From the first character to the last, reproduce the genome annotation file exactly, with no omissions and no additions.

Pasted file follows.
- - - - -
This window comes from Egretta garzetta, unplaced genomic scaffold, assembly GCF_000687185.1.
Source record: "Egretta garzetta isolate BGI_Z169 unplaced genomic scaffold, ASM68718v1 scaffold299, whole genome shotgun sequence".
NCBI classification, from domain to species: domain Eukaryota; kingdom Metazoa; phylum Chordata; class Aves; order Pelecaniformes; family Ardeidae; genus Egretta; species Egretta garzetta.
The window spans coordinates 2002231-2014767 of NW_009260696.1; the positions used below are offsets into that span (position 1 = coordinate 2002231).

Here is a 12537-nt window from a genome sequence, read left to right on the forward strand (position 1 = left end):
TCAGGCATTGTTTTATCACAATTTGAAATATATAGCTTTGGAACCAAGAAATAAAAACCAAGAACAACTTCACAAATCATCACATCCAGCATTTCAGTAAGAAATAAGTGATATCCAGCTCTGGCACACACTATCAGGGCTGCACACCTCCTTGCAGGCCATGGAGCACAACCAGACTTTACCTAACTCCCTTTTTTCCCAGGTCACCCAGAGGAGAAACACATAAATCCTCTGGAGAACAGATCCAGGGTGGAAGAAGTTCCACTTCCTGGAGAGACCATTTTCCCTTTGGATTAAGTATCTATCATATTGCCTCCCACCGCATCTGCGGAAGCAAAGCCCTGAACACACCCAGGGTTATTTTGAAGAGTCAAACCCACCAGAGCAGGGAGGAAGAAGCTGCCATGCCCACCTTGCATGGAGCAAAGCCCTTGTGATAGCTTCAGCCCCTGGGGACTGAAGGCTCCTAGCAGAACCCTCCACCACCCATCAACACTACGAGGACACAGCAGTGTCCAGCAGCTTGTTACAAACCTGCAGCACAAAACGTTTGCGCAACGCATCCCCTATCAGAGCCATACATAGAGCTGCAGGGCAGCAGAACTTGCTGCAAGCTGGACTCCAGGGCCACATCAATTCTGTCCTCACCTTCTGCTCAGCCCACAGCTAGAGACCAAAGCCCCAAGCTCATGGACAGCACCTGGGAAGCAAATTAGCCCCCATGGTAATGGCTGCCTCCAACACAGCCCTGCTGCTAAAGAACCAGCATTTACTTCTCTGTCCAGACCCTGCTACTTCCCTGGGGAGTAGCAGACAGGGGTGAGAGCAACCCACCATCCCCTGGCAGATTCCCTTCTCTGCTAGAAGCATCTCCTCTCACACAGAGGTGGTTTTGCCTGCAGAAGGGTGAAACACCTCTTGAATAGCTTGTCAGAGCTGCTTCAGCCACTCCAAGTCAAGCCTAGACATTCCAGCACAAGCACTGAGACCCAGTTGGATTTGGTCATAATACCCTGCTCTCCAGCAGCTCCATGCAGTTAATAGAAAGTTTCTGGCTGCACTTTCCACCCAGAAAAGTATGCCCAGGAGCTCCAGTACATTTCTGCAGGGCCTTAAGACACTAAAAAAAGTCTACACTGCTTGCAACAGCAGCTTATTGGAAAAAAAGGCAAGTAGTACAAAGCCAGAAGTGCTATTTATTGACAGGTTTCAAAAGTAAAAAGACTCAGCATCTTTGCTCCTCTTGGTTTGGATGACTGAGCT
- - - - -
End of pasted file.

This window comes from Egretta garzetta, unplaced genomic scaffold, assembly GCF_000687185.1.
Source record: "Egretta garzetta isolate BGI_Z169 unplaced genomic scaffold, ASM68718v1 scaffold299, whole genome shotgun sequence".
NCBI classification, from domain to species: domain Eukaryota; kingdom Metazoa; phylum Chordata; class Aves; order Pelecaniformes; family Ardeidae; genus Egretta; species Egretta garzetta.
The window spans coordinates 2002231-2014767 of NW_009260696.1; the positions used below are offsets into that span (position 1 = coordinate 2002231).

Here is a 12537-nt window from a genome sequence, read left to right on the forward strand (position 1 = left end):
TCAGGCATTGTTTTATCACAATTTGAAATATATAGCTTTGGAACCAAGAAATAAAAACCAAGAACAACTTCACAAATCATCACATCCAGCATTTCAGTAAGAAATAAGTGATATCCAGCTCTGGCACACACTATCAGGGCTGCACACCTCCTTGCAGGCCATGGAGCACAACCAGACTTTACCTAACTCCCTTTTTTCCCAGGTCACCCAGAGGAGAAACACATAAATCCTCTGGAGAACAGATCCAGGGTGGAAGAAGTTCCACTTCCTGGAGAGACCATTTTCCCTTTGGATTAAGTATCTATCATATTGCCTCCCACCGCATCTGCGGAAGCAAAGCCCTGAACACACCCAGGGTTATTTTGAAGAGTCAAACCCACCAGAGCAGGGAGGAAGAAGCTGCCATGCCCACCTTGCATGGAGCAAAGCCCTTGTGATAGCTTCAGCCCCTGGGGACTGAAGGCTCCTAGCAGAACCCTCCACCACCCATCAACACTACGAGGACACAGCAGTGTCCAGCAGCTTGTTACAAACCTGCAGCACAAAACGTTTGCGCAACGCATCCCCTATCAGAGCCATACATAGAGCTGCAGGGCAGCAGAACTTGCTGCAAGCTGGACTCCAGGGCCACATCAATTCTGTCCTCACCTTCTGCTCAGCCCACAGCTAGAGACCAAAGCCCCAAGCTCATGGACAGCACCTGGGAAGCAAATTAGCCCCCATGGTAATGGCTGCCTCCAACACAGCCCTGCTGCTAAAGAACCAGCATTTACTTCTCTGTCCAGACCCTGCTACTTCCCTGGGGAGTAGCAGACAGGGGTGAGAGCAACCCACCATCCCCTGGCAGATTCCCTTCTCTGCTAGAAGCATCTCCTCTCACACAGAGGTGGTTTTGCCTGCAGAAGGGTGAAACACCTCTTGAATAGCTTGTCAGAGCTGCTTCAGCCACTCCAAGTCAAGCCTAGACATTCCAGCACAAGCACTGAGACCCAGTTGGATTTGGTCATAATACCCTGCTCTCCAGCAGCTCCATGCAGTTAATAGAAAGTTTCTGGCTGCACTTTCCACCCAGAAAAGTATGCCCAGGAGCTCCAGTACATTTCTGCAGGGCCTTAAGACACTAAAAAAAGTCTACACTGCTTGCAACAGCAGCTTATTGGAAAAAAAGGCAAGTAGTACAAAGCCAGAAGTGCTATTTATTGACAGGTTTCAAAAGTAAAAAGACTCAGCATCTTTGCTCCTCTTGGTTTGGATGACTGAGCT